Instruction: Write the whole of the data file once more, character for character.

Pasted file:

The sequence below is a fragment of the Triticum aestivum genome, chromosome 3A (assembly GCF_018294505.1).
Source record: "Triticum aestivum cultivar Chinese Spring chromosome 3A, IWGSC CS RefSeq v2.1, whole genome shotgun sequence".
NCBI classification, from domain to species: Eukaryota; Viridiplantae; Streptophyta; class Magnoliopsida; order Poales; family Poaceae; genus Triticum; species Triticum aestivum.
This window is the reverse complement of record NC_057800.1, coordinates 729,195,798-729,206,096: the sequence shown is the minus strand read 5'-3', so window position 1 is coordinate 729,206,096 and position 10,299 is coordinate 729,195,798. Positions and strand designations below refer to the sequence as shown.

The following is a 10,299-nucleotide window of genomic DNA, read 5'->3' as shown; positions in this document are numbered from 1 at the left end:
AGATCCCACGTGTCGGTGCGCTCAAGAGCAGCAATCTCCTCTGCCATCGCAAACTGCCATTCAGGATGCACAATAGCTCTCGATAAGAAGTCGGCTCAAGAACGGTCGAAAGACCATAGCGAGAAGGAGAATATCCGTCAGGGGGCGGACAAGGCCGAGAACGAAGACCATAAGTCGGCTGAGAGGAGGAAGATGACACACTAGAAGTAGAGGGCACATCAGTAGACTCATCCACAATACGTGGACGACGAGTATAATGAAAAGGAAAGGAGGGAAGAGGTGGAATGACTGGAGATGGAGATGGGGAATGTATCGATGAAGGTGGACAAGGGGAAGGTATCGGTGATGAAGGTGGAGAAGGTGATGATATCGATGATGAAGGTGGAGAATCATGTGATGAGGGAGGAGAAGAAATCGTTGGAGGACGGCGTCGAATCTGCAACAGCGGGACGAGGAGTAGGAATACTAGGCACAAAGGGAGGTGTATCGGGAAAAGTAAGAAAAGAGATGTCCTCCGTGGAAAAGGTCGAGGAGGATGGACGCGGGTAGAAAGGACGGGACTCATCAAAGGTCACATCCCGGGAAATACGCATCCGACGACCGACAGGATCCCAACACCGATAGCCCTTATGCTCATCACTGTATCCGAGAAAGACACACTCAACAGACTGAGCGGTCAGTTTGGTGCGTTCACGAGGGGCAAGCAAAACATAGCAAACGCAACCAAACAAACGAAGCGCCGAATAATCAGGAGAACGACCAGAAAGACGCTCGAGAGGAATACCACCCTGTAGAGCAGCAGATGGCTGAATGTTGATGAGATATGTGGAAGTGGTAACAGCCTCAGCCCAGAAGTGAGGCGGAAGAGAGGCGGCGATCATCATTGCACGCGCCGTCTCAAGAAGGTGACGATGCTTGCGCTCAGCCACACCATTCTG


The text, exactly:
The sequence below is a fragment of the Triticum aestivum genome, chromosome 3A (assembly GCF_018294505.1).
Source record: "Triticum aestivum cultivar Chinese Spring chromosome 3A, IWGSC CS RefSeq v2.1, whole genome shotgun sequence".
NCBI classification, from domain to species: Eukaryota; Viridiplantae; Streptophyta; class Magnoliopsida; order Poales; family Poaceae; genus Triticum; species Triticum aestivum.
This window is the reverse complement of record NC_057800.1, coordinates 729,195,798-729,206,096: the sequence shown is the minus strand read 5'-3', so window position 1 is coordinate 729,206,096 and position 10,299 is coordinate 729,195,798. Positions and strand designations below refer to the sequence as shown.

The following is a 10,299-nucleotide window of genomic DNA, read 5'->3' as shown; positions in this document are numbered from 1 at the left end:
AGATCCCACGTGTCGGTGCGCTCAAGAGCAGCAATCTCCTCTGCCATCGCAAACTGCCATTCAGGATGCACAATAGCTCTCGATAAGAAGTCGGCTCAAGAACGGTCGAAAGACCATAGCGAGAAGGAGAATATCCGTCAGGGGGCGGACAAGGCCGAGAACGAAGACCATAAGTCGGCTGAGAGGAGGAAGATGACACACTAGAAGTAGAGGGCACATCAGTAGACTCATCCACAATACGTGGACGACGAGTATAATGAAAAGGAAAGGAGGGAAGAGGTGGAATGACTGGAGATGGAGATGGGGAATGTATCGATGAAGGTGGACAAGGGGAAGGTATCGGTGATGAAGGTGGAGAAGGTGATGATATCGATGATGAAGGTGGAGAATCATGTGATGAGGGAGGAGAAGAAATCGTTGGAGGACGGCGTCGAATCTGCAACAGCGGGACGAGGAGTAGGAATACTAGGCACAAAGGGAGGTGTATCGGGAAAAGTAAGAAAAGAGATGTCCTCCGTGGAAAAGGTCGAGGAGGATGGACGCGGGTAGAAAGGACGGGACTCATCAAAGGTCACATCCCGGGAAATACGCATCCGACGACCGACAGGATCCCAACACCGATAGCCCTTATGCTCATCACTGTATCCGAGAAAGACACACTCAACAGACTGAGCGGTCAGTTTGGTGCGTTCACGAGGGGCAAGCAAAACATAGCAAACGCAACCAAACAAACGAAGCGCCGAATAATCAGGAGAACGACCAGAAAGACGCTCGAGAGGAATACCACCCTGTAGAGCAGCAGATGGCTGAATGTTGATGAGATATGTGGAAGTGGTAACAGCCTCAGCCCAGAAGTGAGGCGGAAGAGAGGCGGCGATCATCATTGCACGCGCCGTCTCAAGAAGGTGACGATGCTTGCGCTCAGCCACACCATTCTG